How can I dress up as Italy?
The question, clearly, is not how can you dress up as Italy; but rather how can you not!?
But, before I enter into these obvious bulletisms, I sought to inquire as to the proper context in which I might place this question. And so upon Saturday last—the ultimate day of October—I engaged the inter-office communicating speaker system and I made a general call.
"STAFF, FRIENDS, ASSISTANTS, PRISONERS, INTELLECTUALLY ELEVATED SIMIANS, ELDRITCH BEINGS, ROB," this opening has become such the standard, by the ways, that I have it now prerecorded for ease of introduction, "A COMMUNIQUE ELECTRONIQUE PRESENTED ITSELF INQUIRING UPON ISSUES OF COSTUMERY AND UNIFORMING. WHAT, IF ANY, CALENDRICAL DETAILS MUST I USE TO CONTEXTUALIZE THIS QUERY WITHIN THE CONFINES OF LOCAL CULTURAL EXPECTATIONS AND MORES?"
After asking this question thrice, and turning about contrapuntal, I concluded that the laboratory was fresh and truly empty, for reasons I cannot even now fully fathom.
And so I turn now to you, my dear friend. It would seem, upon reviewing my many charts and notes upon the subject that you are likely to wish to celebrate one of three holidays in conjunction with this costumery:
It was said at the time, "That cow may have kicked over the lamp, but Sir Christopher Wren pushed her (with assistance coming from the papal states, the High and Sacred Order of the Garter, and Christian Rozenkreutz). All of this was presided over by a six winged eagle from whose mouth flew a curling banner upon which was inscribed these words, 'If you seek a pleasant social commentary in cartoon form, please look about you.' And then God's own lithe and dainty tentacle reached up and with a slender pen, formed of sunbeams and unicorn tibiae, the sea was etched into the grottos beneath the gardens."
This was, of course, less of a saying and more a steel-plate engraving that belonged to me many years ago, and was impressed upon fine vellum for me by a young man from Genoa who knew Christofer Columbus's Jewish uncle (no relation to Cristofel) and who printed for the same uncle several esoteric charts and maps whose origins are lost to time, as well as signage for a "Two-for-One" sale and two, less successful, "One-for-Two" sales.
For these and many other reasons, it is just . . . nay, it is necessary, that you avail yourself of Italianate Costuming in this, her Season.
This, of course, reminds me (how can it not!) of my dear friend Giovanni Pico della Mirandola, (not be confused with the owner of the Ypsilanti, Michigan pizzeria of the same name) who owned a delightful pizzeria of the same name in the city-state of Ypsilanti (in Florence, by way of Milan).
He said, in his Oration on the Dignity of Small Homes, that to truly represent Italy would be to honestly represent memory. Memory is itself a model of Italy, though very very small, carved out of grains of rice brought back from China by Marco Polo and assembled in delicate glass spheres as small as tear drops arranged inside of the buckles and a series of shoes never worn by men.
This leads me, irrevocably, to the answer to your question:
How can you dress up as Italy?
Italy is memory, and memory is the art, as Pico had it, de combinatoria, which is the art of assembling images.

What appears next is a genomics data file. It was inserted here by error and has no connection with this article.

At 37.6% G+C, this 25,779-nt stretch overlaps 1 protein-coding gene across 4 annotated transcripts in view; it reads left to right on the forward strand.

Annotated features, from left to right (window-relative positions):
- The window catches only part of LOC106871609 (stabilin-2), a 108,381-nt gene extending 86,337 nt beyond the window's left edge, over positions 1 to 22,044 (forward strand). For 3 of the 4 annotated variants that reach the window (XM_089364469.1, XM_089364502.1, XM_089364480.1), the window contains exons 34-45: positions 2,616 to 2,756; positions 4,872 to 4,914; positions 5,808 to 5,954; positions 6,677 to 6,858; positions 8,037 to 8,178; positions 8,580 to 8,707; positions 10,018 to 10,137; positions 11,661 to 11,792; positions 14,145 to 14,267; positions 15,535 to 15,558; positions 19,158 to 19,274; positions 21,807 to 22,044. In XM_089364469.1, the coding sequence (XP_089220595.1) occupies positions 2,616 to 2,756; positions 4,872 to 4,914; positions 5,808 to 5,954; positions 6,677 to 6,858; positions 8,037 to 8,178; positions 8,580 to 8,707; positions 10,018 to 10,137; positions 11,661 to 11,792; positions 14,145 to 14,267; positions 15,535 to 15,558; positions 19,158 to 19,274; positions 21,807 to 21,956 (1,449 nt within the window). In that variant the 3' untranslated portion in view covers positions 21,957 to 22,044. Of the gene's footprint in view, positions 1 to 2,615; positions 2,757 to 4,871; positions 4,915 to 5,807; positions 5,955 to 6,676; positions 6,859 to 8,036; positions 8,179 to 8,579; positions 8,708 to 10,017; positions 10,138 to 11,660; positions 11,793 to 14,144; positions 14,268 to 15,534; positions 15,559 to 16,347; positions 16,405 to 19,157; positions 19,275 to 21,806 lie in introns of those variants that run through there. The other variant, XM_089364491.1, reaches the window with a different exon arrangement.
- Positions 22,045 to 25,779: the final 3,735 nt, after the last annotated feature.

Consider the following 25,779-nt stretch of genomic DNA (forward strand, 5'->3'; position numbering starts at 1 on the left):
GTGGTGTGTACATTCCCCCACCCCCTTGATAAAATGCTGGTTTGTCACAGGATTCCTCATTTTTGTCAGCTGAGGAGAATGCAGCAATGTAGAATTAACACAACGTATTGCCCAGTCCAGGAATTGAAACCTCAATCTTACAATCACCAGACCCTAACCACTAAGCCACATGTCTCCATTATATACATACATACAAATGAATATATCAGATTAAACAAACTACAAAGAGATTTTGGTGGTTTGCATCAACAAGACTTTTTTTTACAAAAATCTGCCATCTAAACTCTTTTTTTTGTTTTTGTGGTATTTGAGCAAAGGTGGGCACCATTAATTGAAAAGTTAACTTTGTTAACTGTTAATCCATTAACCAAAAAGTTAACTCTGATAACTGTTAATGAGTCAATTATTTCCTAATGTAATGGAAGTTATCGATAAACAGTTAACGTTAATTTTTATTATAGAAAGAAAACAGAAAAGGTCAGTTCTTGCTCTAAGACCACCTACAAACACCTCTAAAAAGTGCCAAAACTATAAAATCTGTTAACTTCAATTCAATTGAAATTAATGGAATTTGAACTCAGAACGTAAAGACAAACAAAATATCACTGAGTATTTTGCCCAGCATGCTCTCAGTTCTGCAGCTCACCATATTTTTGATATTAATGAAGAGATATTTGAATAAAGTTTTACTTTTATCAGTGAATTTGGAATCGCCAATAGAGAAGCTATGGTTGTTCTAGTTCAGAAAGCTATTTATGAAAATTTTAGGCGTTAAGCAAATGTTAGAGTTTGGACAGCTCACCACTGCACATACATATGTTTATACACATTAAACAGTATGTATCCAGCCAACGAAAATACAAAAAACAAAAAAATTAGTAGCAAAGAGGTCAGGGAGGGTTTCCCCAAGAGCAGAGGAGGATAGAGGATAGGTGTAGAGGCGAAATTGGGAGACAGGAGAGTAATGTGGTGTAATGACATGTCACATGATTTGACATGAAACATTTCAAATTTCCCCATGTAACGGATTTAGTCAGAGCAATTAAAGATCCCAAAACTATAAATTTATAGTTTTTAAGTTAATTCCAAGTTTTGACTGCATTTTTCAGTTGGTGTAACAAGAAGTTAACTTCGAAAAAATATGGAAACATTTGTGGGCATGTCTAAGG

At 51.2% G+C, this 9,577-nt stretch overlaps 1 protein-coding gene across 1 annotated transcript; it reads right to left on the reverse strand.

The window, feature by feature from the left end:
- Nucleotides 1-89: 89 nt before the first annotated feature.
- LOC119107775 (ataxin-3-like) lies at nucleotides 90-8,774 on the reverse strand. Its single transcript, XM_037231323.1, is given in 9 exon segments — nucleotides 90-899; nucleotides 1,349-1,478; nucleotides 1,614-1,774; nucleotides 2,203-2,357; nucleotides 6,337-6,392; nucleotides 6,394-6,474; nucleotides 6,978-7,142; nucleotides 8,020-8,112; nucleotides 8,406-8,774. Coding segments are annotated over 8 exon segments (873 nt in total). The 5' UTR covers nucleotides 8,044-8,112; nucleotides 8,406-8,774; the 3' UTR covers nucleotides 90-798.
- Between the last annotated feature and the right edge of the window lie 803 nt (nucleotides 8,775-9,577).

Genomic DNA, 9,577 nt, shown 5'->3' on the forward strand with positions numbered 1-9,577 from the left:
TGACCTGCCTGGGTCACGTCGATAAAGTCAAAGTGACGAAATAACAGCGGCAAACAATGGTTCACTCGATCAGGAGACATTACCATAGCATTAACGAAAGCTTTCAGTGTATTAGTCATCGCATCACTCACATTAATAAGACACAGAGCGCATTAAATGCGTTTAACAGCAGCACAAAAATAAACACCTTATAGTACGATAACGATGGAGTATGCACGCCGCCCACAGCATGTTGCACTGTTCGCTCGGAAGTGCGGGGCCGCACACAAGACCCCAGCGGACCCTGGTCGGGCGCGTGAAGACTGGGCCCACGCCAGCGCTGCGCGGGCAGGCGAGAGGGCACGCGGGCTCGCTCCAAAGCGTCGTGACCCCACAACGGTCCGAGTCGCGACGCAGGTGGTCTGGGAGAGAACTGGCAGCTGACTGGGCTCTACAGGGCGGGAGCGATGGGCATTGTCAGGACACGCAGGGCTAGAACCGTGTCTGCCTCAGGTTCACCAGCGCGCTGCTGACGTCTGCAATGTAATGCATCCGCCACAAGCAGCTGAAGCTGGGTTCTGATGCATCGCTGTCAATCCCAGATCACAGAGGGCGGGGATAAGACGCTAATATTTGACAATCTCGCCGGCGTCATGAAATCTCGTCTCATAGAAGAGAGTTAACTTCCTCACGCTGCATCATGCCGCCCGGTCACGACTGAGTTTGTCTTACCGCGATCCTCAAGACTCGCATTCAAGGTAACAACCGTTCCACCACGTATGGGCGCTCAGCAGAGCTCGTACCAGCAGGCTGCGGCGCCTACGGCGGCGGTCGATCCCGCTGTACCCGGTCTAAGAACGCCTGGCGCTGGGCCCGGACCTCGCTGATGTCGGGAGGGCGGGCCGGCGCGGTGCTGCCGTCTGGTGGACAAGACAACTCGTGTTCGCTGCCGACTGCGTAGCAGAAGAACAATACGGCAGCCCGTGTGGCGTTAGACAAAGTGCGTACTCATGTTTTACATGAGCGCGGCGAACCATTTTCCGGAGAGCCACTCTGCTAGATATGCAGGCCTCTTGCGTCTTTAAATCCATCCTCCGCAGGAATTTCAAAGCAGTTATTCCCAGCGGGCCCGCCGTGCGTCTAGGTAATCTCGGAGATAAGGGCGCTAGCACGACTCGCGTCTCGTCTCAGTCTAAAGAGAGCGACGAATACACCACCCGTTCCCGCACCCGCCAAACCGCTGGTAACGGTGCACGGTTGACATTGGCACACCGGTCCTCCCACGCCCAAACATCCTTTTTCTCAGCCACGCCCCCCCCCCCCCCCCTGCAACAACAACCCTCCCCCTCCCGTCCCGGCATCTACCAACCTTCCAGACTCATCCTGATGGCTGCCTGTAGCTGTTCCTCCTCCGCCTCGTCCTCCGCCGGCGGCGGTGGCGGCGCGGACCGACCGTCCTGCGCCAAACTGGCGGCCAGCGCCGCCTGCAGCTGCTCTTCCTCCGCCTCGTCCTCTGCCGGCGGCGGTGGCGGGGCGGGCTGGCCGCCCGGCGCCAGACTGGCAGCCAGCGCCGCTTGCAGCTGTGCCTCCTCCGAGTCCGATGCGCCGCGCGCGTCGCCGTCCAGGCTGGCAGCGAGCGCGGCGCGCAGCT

For me, Italy is the water, and it is a thousand small city states, and it is a perspective on the world where all shall look out, and none shall look in, and it is the throne of St. Peter (no relation)—all of which makes for a very terrible costume, unless you so happen to be blind, blue-skinned, be-pocked with many city-statuesque carbuncles, and poses an appropriate throne for your St. Peter.
To remember all of aspects of Italy, I simply create a mnemonic combinatoria where I wander the interior of a very small house with ten thousand rooms, and each room is a sentence in the speech I am to give, which will describe the costume I should have worn to the party, but have forgotten because of the details of the speech I am giving.
In the first room there is a naked female human with both breasts weeping blood. (All combinatorias start off this way, actually. It is rather a boiler plate.) In the next room is a very small toilet, because ten thousand rooms will make for a long journey, and I am lead to believe that humans desire to release their bowels before such a journey, while I believe it is better to relieve one's bowels at the most politically opportune moment. This is a feeling I share with Arch President, Richard Cheney (no relation).
In the third room there are many boots, because Italy is like a boot—Why not thence dress up like a boot, or wear a costume with many boots stitched on it, or solely consisting of a pair of very high boots, or very low sandles of a bootish mien?
In the fourth room—the fourth room is quite crowded with many pooch-lippéd, long-darkhaired ladies—many near to naked, others less so—all crowded about two stone-locked besmooching skeletons clutching between them a hidden, swiftly melting Neapolitan crucifix, the Jesus of which is cast from solid dark chocolate stolen from the Pope's wife's lover's father's neighbor's first-floor green grocer (this, incidentally, would also make a decent costume, provided the cooperation of the long-darkhaired ladies managers and parliamentarians could be secured at reasonable remuneration).
The fifth room, you say?
Ah, yes, I had forgotten.
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